A Guide to Implementing the Theory of
The pre-requisite tree ought to be considered the most important tree in the Thinking Process suite. It is the tree that allows us to overcome the obstacles that stop us from implementing our plan. It is also the tree that in fact becomes the implementation plan. And it is the tree to which timelines, responsibilities, and accountabilities can be assigned to. It is also the tree that I have most often seen skimmed over.
There is an English saying that you can plan to fail, or you can fail to plan. The pre-requisite tree occupies the position of “plan” amongst the Thinking Process tools. Skim it at your peril.
In developing the future reality tree and trimming any negative branches we are really developing our solution, we tailor it to our specific circumstance. Now we must deal with the substantial reservations the “yes buts” that tell us there are still real obstacles that block our progress. After all if an injection to a future reality tree is simple enough we would “just go out and do it,” and then we wouldn’t need to write a pre-requisite tree for it. If we find we can’t just go and do it we need to stop and think for a while.
The pre-requisite tree is composed of two elements, an obstacle and an intermediate objective. The intermediate objective is the action that we must undertake to overcome the obstacle. There might be several independent obstacles to an injection as in the example below (A and C), or several dependant obstacles in a chain (A and B). The obstacles are either things that exist now, which we must remove or overcome, or things that don’t exist now which we must obtain.
How do we read a pre-requisite tree? Like this, from top to bottom; In order to achieve the injection we must fulfill the intermediate objective in order to overcome the obstacle.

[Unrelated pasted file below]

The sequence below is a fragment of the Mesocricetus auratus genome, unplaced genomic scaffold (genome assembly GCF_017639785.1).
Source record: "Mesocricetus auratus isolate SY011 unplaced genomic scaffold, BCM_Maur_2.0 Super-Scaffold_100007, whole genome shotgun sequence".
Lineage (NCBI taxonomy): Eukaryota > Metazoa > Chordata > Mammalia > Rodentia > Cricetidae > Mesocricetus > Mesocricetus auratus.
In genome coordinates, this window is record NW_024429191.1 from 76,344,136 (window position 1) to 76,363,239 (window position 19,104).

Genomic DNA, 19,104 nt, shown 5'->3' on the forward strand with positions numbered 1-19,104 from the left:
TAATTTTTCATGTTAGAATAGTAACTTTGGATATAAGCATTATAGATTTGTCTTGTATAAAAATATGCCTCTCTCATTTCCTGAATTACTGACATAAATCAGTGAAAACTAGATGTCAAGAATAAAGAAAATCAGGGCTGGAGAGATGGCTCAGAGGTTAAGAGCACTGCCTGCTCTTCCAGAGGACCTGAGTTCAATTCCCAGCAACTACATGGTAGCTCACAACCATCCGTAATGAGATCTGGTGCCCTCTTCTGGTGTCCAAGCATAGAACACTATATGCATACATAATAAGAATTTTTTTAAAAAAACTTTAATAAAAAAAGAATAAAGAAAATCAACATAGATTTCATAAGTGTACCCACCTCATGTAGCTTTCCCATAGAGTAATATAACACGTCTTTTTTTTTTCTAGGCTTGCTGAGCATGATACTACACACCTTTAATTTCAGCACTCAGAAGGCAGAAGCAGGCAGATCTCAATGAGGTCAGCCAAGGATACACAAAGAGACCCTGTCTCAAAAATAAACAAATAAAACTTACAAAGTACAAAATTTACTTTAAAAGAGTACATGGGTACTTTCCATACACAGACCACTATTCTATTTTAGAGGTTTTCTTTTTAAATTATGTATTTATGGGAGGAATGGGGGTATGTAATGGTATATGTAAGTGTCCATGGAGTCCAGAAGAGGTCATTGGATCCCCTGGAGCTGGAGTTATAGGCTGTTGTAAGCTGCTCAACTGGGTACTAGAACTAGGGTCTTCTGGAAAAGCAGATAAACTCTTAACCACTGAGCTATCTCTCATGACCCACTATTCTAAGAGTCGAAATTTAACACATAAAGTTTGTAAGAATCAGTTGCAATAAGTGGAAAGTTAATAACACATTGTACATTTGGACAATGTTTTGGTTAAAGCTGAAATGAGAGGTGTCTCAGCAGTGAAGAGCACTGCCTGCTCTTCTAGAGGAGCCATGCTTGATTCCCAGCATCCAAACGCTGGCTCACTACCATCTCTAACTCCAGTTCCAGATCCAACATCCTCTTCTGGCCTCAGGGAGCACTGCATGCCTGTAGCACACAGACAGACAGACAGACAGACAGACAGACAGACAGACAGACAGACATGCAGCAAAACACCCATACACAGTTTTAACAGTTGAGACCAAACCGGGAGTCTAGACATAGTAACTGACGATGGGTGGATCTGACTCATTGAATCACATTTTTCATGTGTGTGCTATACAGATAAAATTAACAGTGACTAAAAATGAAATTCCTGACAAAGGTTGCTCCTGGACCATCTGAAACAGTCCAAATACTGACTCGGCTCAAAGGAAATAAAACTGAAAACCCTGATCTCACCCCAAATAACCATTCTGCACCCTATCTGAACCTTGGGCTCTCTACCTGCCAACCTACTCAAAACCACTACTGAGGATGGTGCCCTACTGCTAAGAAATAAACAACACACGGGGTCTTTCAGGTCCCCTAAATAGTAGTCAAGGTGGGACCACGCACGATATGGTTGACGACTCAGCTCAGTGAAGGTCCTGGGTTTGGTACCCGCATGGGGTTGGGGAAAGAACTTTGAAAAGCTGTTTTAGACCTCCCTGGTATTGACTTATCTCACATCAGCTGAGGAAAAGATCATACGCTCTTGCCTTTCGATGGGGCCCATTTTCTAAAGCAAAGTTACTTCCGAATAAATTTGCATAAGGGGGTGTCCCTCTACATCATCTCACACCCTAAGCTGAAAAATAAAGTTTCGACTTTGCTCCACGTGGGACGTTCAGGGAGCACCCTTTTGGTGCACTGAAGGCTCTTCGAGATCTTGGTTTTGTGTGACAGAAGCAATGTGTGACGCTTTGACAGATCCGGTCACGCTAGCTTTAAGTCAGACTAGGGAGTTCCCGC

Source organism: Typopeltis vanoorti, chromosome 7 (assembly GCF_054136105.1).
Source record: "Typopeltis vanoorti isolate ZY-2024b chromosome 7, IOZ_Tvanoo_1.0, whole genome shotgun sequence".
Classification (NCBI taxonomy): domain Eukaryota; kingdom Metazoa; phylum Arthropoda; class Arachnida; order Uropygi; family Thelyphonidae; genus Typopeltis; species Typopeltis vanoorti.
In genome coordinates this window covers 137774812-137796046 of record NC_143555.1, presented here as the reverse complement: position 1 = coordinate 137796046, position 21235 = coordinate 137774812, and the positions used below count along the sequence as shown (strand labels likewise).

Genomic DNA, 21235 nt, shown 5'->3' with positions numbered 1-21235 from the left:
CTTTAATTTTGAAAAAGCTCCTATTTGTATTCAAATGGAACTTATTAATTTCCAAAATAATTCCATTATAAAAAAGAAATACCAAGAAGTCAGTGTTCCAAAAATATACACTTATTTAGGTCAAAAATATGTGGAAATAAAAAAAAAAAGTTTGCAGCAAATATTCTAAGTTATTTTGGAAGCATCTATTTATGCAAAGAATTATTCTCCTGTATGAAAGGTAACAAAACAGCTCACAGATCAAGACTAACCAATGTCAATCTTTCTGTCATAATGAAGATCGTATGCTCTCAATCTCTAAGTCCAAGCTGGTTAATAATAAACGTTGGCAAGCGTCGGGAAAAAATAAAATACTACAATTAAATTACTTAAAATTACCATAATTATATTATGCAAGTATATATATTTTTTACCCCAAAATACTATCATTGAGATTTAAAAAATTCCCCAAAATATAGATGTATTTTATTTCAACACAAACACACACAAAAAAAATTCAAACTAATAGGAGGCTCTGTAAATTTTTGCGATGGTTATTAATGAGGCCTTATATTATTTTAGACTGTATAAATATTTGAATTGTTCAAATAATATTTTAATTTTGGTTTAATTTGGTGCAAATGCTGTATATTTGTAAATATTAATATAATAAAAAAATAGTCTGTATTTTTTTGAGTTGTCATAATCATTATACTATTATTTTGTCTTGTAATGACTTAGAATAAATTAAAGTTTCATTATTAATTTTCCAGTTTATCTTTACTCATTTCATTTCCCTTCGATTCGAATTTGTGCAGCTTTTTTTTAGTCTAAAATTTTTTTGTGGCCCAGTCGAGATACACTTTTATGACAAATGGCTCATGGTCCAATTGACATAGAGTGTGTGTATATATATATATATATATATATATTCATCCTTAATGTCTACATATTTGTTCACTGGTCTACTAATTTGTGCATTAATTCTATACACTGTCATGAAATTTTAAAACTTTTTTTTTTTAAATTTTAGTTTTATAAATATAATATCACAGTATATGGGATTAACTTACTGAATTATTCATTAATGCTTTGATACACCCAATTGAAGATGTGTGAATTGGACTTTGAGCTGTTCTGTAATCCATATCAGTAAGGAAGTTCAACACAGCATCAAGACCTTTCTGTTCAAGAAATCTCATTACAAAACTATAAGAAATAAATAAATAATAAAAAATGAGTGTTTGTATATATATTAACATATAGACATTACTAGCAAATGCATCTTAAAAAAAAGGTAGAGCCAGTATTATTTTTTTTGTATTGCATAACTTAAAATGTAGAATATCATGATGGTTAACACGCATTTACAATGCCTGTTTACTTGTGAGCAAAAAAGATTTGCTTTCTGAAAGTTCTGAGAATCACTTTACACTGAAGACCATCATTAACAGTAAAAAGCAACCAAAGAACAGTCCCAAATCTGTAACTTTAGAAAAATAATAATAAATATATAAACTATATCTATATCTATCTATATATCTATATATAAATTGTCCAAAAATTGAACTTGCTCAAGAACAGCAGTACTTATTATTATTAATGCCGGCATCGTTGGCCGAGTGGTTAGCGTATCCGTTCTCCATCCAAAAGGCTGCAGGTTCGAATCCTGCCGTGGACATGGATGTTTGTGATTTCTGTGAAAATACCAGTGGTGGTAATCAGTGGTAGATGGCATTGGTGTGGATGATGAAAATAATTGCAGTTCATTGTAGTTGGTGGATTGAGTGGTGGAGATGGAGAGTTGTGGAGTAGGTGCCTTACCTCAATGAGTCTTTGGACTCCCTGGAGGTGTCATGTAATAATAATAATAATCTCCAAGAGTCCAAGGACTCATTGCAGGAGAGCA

How do we build a pre-requisite tree? Below is a brief description, more detailed descriptions are available in the references (1-3).
Firstly we need to choose the injection to address and then solicit; all the obstacles, and all the intermediate objectives that will overcome the obstacles. Dettmer uses the Crawford Slip method to great effect to solicit obstacles and intermediate objectives for the pre-requisite tree (4, 5).
So our first step will look like this.
Second step is to sequence these pairs.
And therefore we have our completed tree. There may be some steps for which there are no obstacles, but it is useful to add the step for clarity (we must have it), if so add it as an intermediate objective by itself.
In fact we really only need to know about the intermediate objectives – after all they are the sequence of things that we are now going to do in order to action our injection and make our future reality tree implementable. A short-hand way of displaying a pre-requisite tree as intermediate objectives alone is called an intermediate objective map or an IO map for short.
Let’s draw it.
The pre-requisite tree is the tool of choice for gaining understanding and agreement that there are no obstacles that can not be overcome in implementing our proposed solution. Furthermore it allows us to gain agreement on the correct sequence and plan to implement the solution. The pre-requisite tree turned on its side becomes a template for a Critical Chain project if the proper assumptions are made. For more information on Critical Chain see Newbold’s’ Project Management in the Fast Lane (6).
Let’s put it all together. Let’s add the IO Map to our future reality tree. Remember we spoke of the Thinking Process trees as being a kind of LEGO for business problems. We can “ slot” this short IO map into out future reality tree example like a piece of a jigsaw and see at a glance what the effect will be of completing each of the intermediate objectives and thus the injection.
Here is the full picture.
(1) Dettmer, H. W., (1997) Goldratt’s Theory of Constraints: a systems approach to continuous improvement. ASQC Quality Press, pp 236-281.
(2) Dettmer, H. W., (1998) Breaking the constraints to world class performance. ASQ Quality Press, pp 169-188.
(3) Scheinkopf, L., (1999) Thinking for a change: putting the TOC thinking processes to use. St Lucie Press/APICS series on constraint management, pp 193-217.
(4) Dettmer, H. W., (2003) Strategic navigation: a systems approach to business strategy. ASQ Quality Press, pp 91-93 & 215-228.
(5) Dettmer, H. W., (2003) Brainpower networking using the Crawford slip method. Trafford Publishing, Inc., 181 pp.
(6) Newbold, R. C., (1998) Project management in the fast lane: applying the theory of constraints. St. Lucie Press, 284 pp
This Webpage Copyright © 2003-2009 by Dr K. J. Youngman